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Mike 09-27-2012 10:52 AM

DOL(Department of Labor)
 
I need someone to do some digging on Dpt of Labors website as far as travel is concerned. I'm suppose to make a 6.5 hour trip from the office tomorrow morning for a 2 week business trip. I have the option of taking my own vehicle down and back or riding down in a company van with other guys. Either way, we are only paid for 3 of those hours per company. Can someone shed some light on the legality of this situation? I'm under the impression the employer must pay you for the entire trip made. I'm not salary, just hourly paid.

jwfirebird 09-27-2012 11:29 AM

law says if you arent salaried you have to be paid any hour you work

OVERVIEW

The U.S. Department of Labor (DOL) administers several laws that affect the wages and hours of covered workers. The Fair Labor Standards Act (FLSA) requires payment of no less than the federal minimum wage for each hour worked and time and one-half the employee's regular rate of pay for hours worked in excess of 40 in the workweek for non-exempt workers. The federal minimum wage for covered, nonexempt employees is $7.25 per hour effective July 24, 2009. The FLSA also provides for the employment of certain individuals at wage rates below the minimum wage. There is also a special minimum wage which applies to youth under 20 years of age for 90 calendar days after they are first employed.

Compliance Assistance By Topic - Wages and Hours Worked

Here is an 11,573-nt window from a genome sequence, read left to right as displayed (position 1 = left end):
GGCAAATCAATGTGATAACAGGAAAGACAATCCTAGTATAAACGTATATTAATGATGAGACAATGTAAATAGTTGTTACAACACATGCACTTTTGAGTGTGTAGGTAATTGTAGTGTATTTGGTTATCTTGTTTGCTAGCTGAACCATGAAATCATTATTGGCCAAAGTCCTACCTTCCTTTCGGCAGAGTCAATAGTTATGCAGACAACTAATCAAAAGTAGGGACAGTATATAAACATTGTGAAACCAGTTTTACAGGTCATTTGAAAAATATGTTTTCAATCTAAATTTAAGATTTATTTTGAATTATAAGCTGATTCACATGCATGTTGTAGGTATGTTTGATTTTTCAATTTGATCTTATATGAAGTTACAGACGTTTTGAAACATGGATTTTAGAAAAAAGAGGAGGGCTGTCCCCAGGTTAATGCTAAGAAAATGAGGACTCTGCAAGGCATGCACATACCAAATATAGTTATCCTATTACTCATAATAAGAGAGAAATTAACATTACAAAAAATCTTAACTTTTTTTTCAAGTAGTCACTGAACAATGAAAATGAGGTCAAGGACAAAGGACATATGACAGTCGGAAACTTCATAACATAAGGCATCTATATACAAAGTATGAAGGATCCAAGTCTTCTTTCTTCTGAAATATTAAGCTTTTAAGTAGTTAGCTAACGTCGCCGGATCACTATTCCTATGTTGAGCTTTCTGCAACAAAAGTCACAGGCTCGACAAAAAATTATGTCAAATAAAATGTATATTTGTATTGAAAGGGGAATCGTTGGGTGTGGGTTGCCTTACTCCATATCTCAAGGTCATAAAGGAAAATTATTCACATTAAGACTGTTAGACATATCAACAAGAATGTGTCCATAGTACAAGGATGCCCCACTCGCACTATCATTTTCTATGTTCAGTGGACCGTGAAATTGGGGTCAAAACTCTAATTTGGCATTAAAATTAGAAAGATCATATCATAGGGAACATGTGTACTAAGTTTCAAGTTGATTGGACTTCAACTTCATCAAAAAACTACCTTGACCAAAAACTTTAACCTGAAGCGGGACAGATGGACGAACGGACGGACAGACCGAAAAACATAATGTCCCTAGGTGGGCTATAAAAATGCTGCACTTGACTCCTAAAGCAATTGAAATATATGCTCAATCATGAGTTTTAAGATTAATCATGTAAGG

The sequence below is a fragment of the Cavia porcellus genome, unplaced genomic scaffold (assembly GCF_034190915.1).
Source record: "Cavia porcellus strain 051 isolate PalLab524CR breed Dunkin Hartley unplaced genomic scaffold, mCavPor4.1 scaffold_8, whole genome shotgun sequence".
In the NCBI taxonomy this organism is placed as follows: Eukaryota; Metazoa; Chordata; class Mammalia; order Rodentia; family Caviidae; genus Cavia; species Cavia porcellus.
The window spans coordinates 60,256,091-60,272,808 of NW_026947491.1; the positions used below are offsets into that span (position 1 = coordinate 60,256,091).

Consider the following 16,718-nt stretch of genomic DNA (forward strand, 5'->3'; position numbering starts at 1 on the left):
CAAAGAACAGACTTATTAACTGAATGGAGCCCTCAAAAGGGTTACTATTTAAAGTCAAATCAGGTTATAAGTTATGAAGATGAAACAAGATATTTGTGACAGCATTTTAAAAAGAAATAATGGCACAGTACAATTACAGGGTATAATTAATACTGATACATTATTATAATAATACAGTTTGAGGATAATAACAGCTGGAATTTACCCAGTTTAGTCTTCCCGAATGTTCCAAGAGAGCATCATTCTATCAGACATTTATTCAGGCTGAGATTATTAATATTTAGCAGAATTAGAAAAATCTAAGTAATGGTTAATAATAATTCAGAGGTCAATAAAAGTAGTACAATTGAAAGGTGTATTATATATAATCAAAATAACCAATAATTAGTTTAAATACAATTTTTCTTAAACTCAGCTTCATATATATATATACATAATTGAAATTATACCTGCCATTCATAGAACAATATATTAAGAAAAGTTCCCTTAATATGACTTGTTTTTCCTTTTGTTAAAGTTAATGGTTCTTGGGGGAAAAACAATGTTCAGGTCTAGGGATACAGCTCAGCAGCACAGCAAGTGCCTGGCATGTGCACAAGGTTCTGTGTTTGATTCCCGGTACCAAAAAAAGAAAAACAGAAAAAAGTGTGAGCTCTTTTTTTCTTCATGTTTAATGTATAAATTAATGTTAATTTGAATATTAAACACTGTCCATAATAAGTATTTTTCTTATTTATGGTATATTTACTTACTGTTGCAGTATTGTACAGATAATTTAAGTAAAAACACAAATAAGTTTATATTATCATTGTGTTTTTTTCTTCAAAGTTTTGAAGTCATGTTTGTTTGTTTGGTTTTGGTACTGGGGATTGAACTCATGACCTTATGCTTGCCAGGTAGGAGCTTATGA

ymmot04 09-27-2012 02:23 PM

Mike,

This looks to be the information you are looking for, specifically the Travel Time section at the bottom.

Paying Employees Who Are On Call or Traveling for Business | Nolo.com

It sounds to me like since this is an overnight trip, they are required to pay you for time spent traveling if it falls within your regular work hours, even if those hours are on a weekend and you don't normally work on the weekend. It also sounds like it's not an exact science, and the 3 hours they are paying you for are a pretty good compromise, better than nothing right? Especially if you are just along for the ride and not driving your own vehicle.

Mike 09-27-2012 05:15 PM

Because we have revolving weekends, ie, 5 on, 2 off, 5 on, 3 off, 5 on 2 off, we don't really have a normal weekend calendar like everyone else that works M-F. So, I don't think that part would be related.

I found this just now and hopefully I can use it.
U.S. Department of Labor - Wage and Hour Division (WHD) - Fact Sheet

Quote:

Travel Away from Home Community: Travel that keeps an employee away from home overnight is travel away from home. Travel away from home is clearly work time when it cuts across the employee's workday. The time is not only hours worked on regular working days during normal working hours but also during corresponding hours on nonworking days. As an enforcement policy the Division will not consider as work time that time spent in travel away from home outside of regular working hours as a passenger on an airplane, train, boat, bus, or automobile.

jwfirebird 09-27-2012 05:19 PM

as long as you have regular hours like 9-5 and travel any day between those hours it should apply

Mike 09-27-2012 05:21 PM

LOL, my hours are normally 630am to 630pm and beyond sometimes.

jwfirebird 09-27-2012 05:24 PM

just as an example.lol

i work 6-430 officialy. but sometimes not night before last i worked from 1030 tuesday night to 3ish wdsy

GunsOfNavarone 09-28-2012 06:45 AM

Be smart in the battles you pick with your employer and the timing of them. If you are having to work some hours without pay, strategically, one course of action is to log these hours, and bring it up after you leave the firm. Bringing it up while employed might bring unwarranted attention to you. Think of bringing it up after you leave as a deferred savings plan.


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